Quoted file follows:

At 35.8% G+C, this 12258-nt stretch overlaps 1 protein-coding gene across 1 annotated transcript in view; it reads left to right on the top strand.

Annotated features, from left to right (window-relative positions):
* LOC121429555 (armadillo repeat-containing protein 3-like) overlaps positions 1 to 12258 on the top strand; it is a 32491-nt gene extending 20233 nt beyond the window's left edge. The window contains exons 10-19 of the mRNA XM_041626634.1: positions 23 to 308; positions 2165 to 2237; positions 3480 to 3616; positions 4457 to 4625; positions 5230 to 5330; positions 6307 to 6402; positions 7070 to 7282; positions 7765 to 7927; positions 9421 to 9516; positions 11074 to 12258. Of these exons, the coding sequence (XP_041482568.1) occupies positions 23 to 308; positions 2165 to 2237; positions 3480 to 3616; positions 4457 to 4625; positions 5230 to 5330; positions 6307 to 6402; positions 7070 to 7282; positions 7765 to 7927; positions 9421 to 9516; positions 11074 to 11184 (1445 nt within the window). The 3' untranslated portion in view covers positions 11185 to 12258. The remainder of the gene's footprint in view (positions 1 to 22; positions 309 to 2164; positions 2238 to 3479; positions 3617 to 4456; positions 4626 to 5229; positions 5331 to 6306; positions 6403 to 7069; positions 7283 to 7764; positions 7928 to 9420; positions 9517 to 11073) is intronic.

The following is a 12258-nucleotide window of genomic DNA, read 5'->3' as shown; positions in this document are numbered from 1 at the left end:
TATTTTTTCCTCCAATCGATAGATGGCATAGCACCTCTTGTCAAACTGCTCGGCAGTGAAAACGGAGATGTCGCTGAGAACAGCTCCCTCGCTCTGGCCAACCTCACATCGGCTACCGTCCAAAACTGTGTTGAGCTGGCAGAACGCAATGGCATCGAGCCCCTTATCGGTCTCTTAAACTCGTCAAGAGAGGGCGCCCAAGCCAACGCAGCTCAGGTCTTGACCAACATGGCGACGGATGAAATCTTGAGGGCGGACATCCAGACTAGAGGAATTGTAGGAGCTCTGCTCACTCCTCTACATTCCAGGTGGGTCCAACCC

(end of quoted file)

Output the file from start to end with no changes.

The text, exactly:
At 35.8% G+C, this 12258-nt stretch overlaps 1 protein-coding gene across 1 annotated transcript in view; it reads left to right on the top strand.

Annotated features, from left to right (window-relative positions):
* LOC121429555 (armadillo repeat-containing protein 3-like) overlaps positions 1 to 12258 on the top strand; it is a 32491-nt gene extending 20233 nt beyond the window's left edge. The window contains exons 10-19 of the mRNA XM_041626634.1: positions 23 to 308; positions 2165 to 2237; positions 3480 to 3616; positions 4457 to 4625; positions 5230 to 5330; positions 6307 to 6402; positions 7070 to 7282; positions 7765 to 7927; positions 9421 to 9516; positions 11074 to 12258. Of these exons, the coding sequence (XP_041482568.1) occupies positions 23 to 308; positions 2165 to 2237; positions 3480 to 3616; positions 4457 to 4625; positions 5230 to 5330; positions 6307 to 6402; positions 7070 to 7282; positions 7765 to 7927; positions 9421 to 9516; positions 11074 to 11184 (1445 nt within the window). The 3' untranslated portion in view covers positions 11185 to 12258. The remainder of the gene's footprint in view (positions 1 to 22; positions 309 to 2164; positions 2238 to 3479; positions 3617 to 4456; positions 4626 to 5229; positions 5331 to 6306; positions 6403 to 7069; positions 7283 to 7764; positions 7928 to 9420; positions 9517 to 11073) is intronic.

The following is a 12258-nucleotide window of genomic DNA, read 5'->3' as shown; positions in this document are numbered from 1 at the left end:
TATTTTTTCCTCCAATCGATAGATGGCATAGCACCTCTTGTCAAACTGCTCGGCAGTGAAAACGGAGATGTCGCTGAGAACAGCTCCCTCGCTCTGGCCAACCTCACATCGGCTACCGTCCAAAACTGTGTTGAGCTGGCAGAACGCAATGGCATCGAGCCCCTTATCGGTCTCTTAAACTCGTCAAGAGAGGGCGCCCAAGCCAACGCAGCTCAGGTCTTGACCAACATGGCGACGGATGAAATCTTGAGGGCGGACATCCAGACTAGAGGAATTGTAGGAGCTCTGCTCACTCCTCTACATTCCAGGTGGGTCCAACCC